100 bunk beds for orphanage
Winchester — As soon as Glenn Horst saw the piles of lumber, he knew they would be perfect instruments to help change lives.
The wood — parts of packing crates used to ship products to the United States — was just what the former pastor and carpenter needed to make bunk beds for orphans in Africa.
Learning that he could have the wood at no cost was the icing on the cake, because it expanded the scope of what he could do.
Horst’s immediate goal is to make the parts for 100 bunk beds, which will be packaged, shipped and assembled at an orphanage in Ntagacha, Tanzania.
“It is really going to make a difference in these kids’ lives,” said Horst, 74, of Frederick County. “From sleeping on the ground in a hut to crawling in a bed with clean sheets — can you imagine what that would be like?”
Ultimately, he hopes to make 300 to 600 beds to send overseas.
The village where the orphanage is located has been adopted by Teamwork Ministries International, a nonprofit mission organization started by Horst’s daughter Regina Chacha and her husband Dr. John Chacha.
Ntagacha is his hometown, and the family spends part of the year there and part in Martinsville.
Teamwork Ministries was started in 1988 with an initial focus to train Christian leaders worldwide, Regina Chacha said. But during their travels, her husband recognized a need in his home village for a church facility and an improved school.
Called Teamwork City of Hope, the village project now houses a mission guest house, a children’s home, a primary school and a medical clinic that serves the region, Regina Chacha said.
The village’s greatest challenge is a constant struggle for adequate water to fulfill its needs, she said.
While it is striving to be self-sustaining, it currently relies on private donations and child sponsorships to maintain the campus.
The children learn practical skills such as farming, cooking and tailoring along with their school work.
“We also have farmland where the kids grow about 90 percent of the food that they eat,” she said. “They take great pride in planting, tending the crops and finally harvesting what they have grown.”
The children’s home has about 100 children, many of whom were orphaned by AIDS, she said. Some children also board there and will be excited to have more beds. “Each bed can sleep four kids — two in each bunk. That might seem odd here, but to kids over there, sleeping two in a bed is quite common.”
The experience needed to take on the bed project came from being a carpenter and owning a contracting business for 33 years, Horst said. But the heart for it probably stems from his 41 years as a Mennonite pastor.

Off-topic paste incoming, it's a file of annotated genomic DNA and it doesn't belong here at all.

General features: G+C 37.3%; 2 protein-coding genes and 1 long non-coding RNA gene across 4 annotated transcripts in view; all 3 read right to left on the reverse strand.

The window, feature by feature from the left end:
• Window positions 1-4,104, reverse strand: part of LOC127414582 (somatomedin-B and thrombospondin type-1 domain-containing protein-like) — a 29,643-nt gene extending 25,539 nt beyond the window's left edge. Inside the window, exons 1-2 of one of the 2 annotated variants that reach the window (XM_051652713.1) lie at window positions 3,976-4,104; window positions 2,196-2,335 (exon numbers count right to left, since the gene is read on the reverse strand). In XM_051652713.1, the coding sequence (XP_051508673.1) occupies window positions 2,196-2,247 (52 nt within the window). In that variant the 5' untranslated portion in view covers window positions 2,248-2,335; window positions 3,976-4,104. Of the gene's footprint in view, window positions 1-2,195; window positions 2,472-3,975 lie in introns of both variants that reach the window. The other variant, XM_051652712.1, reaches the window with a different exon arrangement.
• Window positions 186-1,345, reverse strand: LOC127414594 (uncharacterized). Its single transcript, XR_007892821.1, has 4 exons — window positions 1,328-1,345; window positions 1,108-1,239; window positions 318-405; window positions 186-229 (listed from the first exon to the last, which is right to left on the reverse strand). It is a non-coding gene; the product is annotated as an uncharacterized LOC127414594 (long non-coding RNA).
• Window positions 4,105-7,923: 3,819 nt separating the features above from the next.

He has made similar beds — as well as desks, tables, benches, shelves and other projects — during visits to the village over the years, John Chacha said.
“His most popular project with the kids was a playground he built a few summers ago,” he said. “None of our kids had ever experienced playground equipment, and they are so excited to have a place to play, thanks to him.”
His father-in-law’s love for the children and the village has been immeasurable, John Chacha said.
Horst has visited the village four times and loves the projects he does there. But the conditions are not always ideal for accomplishing his goals.
The power tools are operated with a generator, which must be refueled, and he does not have access to other tools he usually uses in his shop.
Horst initiated the idea for the bed project, but had no clear way of carrying it out. Then last fall his friend Bill Renkenberger of Frederick County told him about a company — its leaders requested anonymity — that would let him have wood from its packing crates at no charge.
“I feel like this is what God wants Glenn to do and all of us to help orphans in Africa who have nothing,” Renkenberger said.
The company donated 200 Oriented Strand Boards (made of manufactured wood) and nearly 1,000 3- by 4-inch and 4- by 4-inch boards, which work out perfectly for the parts of the bed, he said. The long, thick OSB boards were just right for the bed bases, and the others make up the frames, he added.
The project started as something Horst did alone, but others have offered to help, and he is glad to take it. He has had about 30 people come to help in his shop, adjacent to his house.
Fellow retired Mennonite pastor Paul Mishler and his friend Sam McNeely took some of the boards to work on in a shop near Luray.
Because the boards and labor are donated, the only cost associated with the beds is the bolts needed to put them together, which Teamwork Ministries bought, Horst said.
He obtained them at a wholesale price from Jno. S. Solenberger & Co. in Winchester, so the cost of each bed works out to $8.
“If we would have had to purchase the lumber, it would cost $8,000 for 100 beds,” he said.
Even the shipping is covered. A church in Chambersburg, Pa., is storing the bed parts in a crate, and when they total 100, it will pay to ship the items to Africa, he said.
Regina Chacha said she was not surprised by her father’s decision to make the beds. He has always been dedicated to helping people, not only physically but spiritually, she said.
“To him, it is not always about the money, but about the service,” she said.
Horst and his wife of 54 years Velma have four daughters.
From 1963 to 1996, he owned Glenn R. Horst Quality Carpentry Contractor in Frederick County.
He also worked as a Mennonite pastor from 1963 to 2004, including 20 years as the pastor of Stephens City Mennonite Church.
— Contact Laura McFarland firstname.lastname@example.org